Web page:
Section 3 Waves
- When the source of waves, such as sound waves, moves towards or away from an observer, there is a change in its observed frequency. If you hear a police car or an ambulance with its siren sounding, you will notice that when the source of sound is coming towards you it has a higher frequency (pitch) than when it is going away from you. This effect is called the Doppler effect, and the change in frequency is called the Doppler shift.
- The diagram above shows a motor cycle travelling from left to right. The lines show the wavefronts as the sound of the motor cycle travels through the air. For the boy the wavefronts are pushed together more because the motor cycle is travelling towards him and the sound he hears has a shorter wavelength, or a higher frequency, than the sound heard by the girl.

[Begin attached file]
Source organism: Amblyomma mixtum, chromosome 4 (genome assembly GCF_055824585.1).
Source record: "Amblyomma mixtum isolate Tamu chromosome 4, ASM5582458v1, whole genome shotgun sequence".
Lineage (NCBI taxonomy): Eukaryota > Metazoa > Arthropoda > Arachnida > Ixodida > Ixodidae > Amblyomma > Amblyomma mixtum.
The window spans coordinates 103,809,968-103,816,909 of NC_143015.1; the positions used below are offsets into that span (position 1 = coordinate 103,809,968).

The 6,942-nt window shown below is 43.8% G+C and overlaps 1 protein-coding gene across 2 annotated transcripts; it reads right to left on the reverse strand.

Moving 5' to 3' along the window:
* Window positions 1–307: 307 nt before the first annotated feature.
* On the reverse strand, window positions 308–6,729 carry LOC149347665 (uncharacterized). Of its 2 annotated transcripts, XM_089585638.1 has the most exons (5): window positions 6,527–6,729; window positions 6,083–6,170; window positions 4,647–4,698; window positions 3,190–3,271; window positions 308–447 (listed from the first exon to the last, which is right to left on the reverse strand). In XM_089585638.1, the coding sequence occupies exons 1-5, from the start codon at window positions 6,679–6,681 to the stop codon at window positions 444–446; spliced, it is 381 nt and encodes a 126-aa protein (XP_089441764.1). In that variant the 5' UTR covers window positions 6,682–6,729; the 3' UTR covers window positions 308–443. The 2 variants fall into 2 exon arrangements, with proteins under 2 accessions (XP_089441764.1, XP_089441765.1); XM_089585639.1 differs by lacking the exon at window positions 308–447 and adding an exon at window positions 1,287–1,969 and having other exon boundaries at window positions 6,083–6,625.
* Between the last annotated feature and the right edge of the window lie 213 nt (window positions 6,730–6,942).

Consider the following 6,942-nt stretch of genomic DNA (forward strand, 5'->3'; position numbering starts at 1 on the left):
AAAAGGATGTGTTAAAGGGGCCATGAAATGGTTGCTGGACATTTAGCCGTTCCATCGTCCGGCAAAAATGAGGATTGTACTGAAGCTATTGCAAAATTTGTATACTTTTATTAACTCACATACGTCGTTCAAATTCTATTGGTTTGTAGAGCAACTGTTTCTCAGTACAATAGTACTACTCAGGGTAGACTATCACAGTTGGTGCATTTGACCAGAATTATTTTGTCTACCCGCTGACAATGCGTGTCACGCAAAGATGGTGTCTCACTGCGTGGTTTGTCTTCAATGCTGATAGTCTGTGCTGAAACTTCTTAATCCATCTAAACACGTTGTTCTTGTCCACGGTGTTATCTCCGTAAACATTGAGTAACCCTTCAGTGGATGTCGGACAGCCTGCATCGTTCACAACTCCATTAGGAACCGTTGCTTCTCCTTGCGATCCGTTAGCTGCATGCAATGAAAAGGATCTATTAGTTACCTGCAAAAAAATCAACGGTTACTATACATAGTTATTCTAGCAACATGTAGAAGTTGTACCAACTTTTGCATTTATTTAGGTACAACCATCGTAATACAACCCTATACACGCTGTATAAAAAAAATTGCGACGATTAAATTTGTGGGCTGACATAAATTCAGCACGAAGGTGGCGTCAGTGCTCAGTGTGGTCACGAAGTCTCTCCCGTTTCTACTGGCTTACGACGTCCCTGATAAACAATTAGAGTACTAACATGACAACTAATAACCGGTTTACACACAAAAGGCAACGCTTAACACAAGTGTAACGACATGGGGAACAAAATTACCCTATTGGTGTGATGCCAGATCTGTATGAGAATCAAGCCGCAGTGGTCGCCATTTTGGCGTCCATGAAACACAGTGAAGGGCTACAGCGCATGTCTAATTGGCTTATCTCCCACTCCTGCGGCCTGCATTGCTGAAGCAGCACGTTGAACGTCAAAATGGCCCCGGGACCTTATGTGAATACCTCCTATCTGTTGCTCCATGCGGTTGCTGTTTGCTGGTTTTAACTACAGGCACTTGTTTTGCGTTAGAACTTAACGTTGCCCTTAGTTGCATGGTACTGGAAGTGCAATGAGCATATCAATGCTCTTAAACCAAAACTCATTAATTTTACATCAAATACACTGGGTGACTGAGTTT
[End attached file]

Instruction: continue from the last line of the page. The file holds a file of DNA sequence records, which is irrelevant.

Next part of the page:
- All waves demonstrate the Doppler effect when the source is moving relative (towards or away from) the observer, but the effect is less obvious when the speed of the source is very small compared with the speed of the wave.